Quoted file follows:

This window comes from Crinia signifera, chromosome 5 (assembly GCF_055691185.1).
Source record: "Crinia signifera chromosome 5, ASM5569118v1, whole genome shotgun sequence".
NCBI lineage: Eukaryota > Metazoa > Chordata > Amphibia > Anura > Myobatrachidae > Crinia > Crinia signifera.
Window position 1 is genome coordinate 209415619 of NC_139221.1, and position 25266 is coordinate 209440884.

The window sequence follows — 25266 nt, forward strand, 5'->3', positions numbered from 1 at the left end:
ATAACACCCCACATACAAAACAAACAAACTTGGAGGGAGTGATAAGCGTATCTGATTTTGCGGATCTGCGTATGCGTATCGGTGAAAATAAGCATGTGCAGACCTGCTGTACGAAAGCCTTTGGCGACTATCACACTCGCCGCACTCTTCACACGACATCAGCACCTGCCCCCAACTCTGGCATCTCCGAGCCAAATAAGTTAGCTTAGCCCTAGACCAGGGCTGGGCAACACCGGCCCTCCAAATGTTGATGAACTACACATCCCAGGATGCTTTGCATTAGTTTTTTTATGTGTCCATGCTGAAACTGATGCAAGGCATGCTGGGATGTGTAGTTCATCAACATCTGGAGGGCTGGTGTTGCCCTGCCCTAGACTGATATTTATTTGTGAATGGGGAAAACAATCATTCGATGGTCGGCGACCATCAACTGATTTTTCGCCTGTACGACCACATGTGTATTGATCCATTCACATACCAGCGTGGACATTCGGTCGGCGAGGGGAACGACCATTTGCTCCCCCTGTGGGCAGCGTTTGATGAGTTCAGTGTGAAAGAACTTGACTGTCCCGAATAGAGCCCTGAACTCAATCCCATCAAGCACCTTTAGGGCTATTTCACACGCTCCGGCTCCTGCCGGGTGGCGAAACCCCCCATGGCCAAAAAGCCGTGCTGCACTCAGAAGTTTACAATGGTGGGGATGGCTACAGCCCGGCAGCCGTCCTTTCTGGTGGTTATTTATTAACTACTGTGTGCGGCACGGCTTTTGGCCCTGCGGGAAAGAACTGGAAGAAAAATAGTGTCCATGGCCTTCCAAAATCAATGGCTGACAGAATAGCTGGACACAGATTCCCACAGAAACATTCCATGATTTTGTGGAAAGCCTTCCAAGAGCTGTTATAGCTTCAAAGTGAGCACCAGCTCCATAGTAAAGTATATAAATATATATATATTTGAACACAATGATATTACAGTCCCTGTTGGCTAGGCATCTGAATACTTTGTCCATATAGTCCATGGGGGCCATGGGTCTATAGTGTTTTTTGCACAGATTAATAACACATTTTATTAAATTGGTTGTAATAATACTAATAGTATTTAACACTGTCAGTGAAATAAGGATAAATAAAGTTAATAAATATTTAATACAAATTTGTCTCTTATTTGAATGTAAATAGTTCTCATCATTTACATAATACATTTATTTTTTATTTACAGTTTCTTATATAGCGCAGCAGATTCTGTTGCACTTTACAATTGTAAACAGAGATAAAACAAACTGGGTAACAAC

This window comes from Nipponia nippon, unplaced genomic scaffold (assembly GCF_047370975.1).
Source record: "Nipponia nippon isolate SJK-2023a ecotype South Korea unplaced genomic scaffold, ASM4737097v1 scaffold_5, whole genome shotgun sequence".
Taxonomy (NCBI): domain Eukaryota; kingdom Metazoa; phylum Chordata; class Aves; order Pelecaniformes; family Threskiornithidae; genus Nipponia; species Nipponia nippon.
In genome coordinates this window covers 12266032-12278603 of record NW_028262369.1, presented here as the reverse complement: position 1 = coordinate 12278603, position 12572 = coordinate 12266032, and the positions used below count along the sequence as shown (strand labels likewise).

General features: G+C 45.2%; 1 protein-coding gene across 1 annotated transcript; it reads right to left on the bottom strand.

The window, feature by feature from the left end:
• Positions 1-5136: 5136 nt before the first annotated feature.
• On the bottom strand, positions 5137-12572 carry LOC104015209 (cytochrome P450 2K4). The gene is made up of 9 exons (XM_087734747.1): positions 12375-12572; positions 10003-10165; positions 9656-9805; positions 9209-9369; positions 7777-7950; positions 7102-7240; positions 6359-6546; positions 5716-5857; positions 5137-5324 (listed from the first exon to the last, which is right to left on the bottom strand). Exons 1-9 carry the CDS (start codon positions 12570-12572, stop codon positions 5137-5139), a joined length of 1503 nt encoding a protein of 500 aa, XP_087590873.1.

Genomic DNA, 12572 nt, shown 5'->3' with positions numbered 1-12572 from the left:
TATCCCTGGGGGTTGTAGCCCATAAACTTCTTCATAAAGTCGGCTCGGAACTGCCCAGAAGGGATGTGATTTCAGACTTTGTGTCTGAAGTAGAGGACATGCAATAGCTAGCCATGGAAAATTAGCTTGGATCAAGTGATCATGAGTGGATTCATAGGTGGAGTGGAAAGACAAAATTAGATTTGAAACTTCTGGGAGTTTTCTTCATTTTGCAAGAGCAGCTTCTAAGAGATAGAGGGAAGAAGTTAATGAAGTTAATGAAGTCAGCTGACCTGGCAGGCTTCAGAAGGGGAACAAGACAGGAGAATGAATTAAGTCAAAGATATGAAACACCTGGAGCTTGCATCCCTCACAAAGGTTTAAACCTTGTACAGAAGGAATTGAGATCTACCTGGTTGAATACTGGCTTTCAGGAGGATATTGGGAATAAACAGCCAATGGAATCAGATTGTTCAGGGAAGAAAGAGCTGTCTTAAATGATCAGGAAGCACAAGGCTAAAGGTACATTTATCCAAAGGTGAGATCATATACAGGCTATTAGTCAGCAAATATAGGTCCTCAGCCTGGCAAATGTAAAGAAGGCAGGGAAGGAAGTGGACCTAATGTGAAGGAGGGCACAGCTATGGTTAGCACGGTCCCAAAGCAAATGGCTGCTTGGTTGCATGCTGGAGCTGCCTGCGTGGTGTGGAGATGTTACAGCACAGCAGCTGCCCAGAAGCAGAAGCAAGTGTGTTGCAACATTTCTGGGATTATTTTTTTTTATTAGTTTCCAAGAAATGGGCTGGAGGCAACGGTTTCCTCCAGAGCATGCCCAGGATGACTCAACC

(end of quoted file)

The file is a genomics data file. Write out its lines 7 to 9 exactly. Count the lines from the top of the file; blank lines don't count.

This window comes from Nipponia nippon, unplaced genomic scaffold (assembly GCF_047370975.1).
Source record: "Nipponia nippon isolate SJK-2023a ecotype South Korea unplaced genomic scaffold, ASM4737097v1 scaffold_5, whole genome shotgun sequence".
Taxonomy (NCBI): domain Eukaryota; kingdom Metazoa; phylum Chordata; class Aves; order Pelecaniformes; family Threskiornithidae; genus Nipponia; species Nipponia nippon.